Residents hold boat rally to oppose Beaufort County mine - Greenville, NC | News | Weather | Sports - WNCT.com

Residents hold boat rally to oppose Beaufort County mine


More than 70 boaters and kayakers gathered for a boat rally on Blounts Creek on Saturday.

"Save Blounts Creek" members organized the rally to garner support to oppose Martin Marietta Materials Vanceboro quarry.

"What better way to send a message and be seen than to show our creek and to show our people with their smiling faces. Show them in their boats and show them this is how they enjoy these waters," said "Save Blounts Creek" member Bob Daw.

The rally comes a almost a month after the North Carolina Division of Water Resources held a public hearing at Beaufort Community College. A hearing which aimed to give the public a chance to voice their concerns before the division granted Martin Marietta a water withdrawal permit. The permit is still pending, but if granted, it would allow the mining company to take 12-million gallons from the Castle Haynes and Surficial Aquifers, and dump it in an area of Blounts Creek. A action, environmental engineer and Blounts Creek resident, Al Gerard, says will ruin the creek.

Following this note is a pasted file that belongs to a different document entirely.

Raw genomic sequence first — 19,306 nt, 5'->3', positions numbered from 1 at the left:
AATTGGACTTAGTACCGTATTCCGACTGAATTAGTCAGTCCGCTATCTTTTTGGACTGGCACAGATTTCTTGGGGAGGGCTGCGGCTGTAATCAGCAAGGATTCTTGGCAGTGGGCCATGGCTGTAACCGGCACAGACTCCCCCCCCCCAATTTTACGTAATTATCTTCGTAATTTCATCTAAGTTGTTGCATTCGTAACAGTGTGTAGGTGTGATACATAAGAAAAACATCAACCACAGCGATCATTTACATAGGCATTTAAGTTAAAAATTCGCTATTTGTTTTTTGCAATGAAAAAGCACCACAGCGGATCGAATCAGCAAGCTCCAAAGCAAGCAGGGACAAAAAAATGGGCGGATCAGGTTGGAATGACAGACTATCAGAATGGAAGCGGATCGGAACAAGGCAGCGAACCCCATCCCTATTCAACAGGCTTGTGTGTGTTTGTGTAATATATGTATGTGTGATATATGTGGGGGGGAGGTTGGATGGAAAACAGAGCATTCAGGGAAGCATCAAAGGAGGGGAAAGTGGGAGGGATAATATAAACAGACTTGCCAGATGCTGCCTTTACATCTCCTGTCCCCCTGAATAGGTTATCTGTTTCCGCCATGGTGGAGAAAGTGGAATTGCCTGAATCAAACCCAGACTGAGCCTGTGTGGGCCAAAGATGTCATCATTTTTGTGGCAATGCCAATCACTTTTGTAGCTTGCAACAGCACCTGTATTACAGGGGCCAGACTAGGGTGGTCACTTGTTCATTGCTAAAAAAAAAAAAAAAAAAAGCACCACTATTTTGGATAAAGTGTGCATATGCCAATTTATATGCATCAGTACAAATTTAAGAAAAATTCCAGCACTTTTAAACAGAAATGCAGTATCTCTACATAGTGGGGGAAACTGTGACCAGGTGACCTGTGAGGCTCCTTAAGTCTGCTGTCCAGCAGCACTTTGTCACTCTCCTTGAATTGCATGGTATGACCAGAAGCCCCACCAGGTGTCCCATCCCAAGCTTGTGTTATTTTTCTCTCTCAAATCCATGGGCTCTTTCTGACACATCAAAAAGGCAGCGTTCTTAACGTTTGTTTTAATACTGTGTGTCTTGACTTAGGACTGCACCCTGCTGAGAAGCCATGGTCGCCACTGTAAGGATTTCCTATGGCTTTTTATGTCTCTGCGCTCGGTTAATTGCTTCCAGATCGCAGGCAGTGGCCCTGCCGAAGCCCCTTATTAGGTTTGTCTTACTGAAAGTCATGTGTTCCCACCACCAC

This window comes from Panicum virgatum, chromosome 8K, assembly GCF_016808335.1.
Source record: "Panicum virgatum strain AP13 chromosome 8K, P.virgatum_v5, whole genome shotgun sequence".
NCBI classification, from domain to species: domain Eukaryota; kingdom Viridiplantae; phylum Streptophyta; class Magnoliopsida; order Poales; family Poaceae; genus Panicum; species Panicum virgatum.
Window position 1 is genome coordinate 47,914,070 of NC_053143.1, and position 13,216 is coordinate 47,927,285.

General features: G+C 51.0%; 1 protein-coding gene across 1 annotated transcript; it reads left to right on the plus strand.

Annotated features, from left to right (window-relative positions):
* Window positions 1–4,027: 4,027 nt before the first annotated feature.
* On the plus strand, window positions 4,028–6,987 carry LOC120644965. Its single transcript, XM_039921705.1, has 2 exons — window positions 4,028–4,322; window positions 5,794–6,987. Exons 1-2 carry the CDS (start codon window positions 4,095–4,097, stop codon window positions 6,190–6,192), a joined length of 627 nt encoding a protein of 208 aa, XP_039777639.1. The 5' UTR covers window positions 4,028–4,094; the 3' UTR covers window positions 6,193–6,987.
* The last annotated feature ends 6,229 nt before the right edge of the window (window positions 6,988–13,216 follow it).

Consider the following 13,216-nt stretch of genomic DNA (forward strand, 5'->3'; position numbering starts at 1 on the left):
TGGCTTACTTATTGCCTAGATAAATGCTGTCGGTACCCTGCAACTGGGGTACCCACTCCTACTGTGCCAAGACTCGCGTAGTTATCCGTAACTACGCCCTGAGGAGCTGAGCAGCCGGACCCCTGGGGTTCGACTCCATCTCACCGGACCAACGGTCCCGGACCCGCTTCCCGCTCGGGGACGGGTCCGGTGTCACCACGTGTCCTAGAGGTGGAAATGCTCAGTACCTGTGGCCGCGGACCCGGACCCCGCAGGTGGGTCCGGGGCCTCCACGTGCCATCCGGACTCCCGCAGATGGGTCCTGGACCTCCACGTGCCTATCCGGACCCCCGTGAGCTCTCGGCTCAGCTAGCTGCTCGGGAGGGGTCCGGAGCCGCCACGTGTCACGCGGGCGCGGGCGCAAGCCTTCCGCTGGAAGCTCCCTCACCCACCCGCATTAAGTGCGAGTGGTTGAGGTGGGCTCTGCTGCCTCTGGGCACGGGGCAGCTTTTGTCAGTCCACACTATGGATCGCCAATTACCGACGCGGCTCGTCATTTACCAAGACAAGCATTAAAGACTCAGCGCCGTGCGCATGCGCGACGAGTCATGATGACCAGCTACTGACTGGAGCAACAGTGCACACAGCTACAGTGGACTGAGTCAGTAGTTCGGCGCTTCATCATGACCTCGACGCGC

"Fresh water will slowly take over the brackish water that is in this creek. So, what's living in here now, will not live under the same conditions as the water quality will change," said Gerard.

"Our waters gave been defined as a nursery and spawning of saltwater fish. It's brackish water, and we cannot allow them to ditch pump 12-million gallons every 24 hours into our nursery and spawning waters. It will destroy the uniqueness of this creek," said Daw.

In a previous interview, Martin Marietta told 9 On Your Side they've done multiple studies that show their mine will not have a destructive impact on the nearby creek. State officials agreed with the findings and granted several permits to the company.

Residents are also concerned about the impact the water withdrawal will have on those who depend on well water near the proposed quarry.

"Those people are going to be effected and they need to know that they are going to be effected by it and their wells," said Gerard.

People along the creek say they will continue to make noise until their voices are heard.

"We're not done yet. We're not going to sit idley by.  If we have to get national attention and have someone come in and ask Raleigh what's going on at Blount's Creek?  We're going to do that," said Daw.

--------------------------------------------previous story---------------------------------------

A battle over water continues for one county in eastern North Carolina.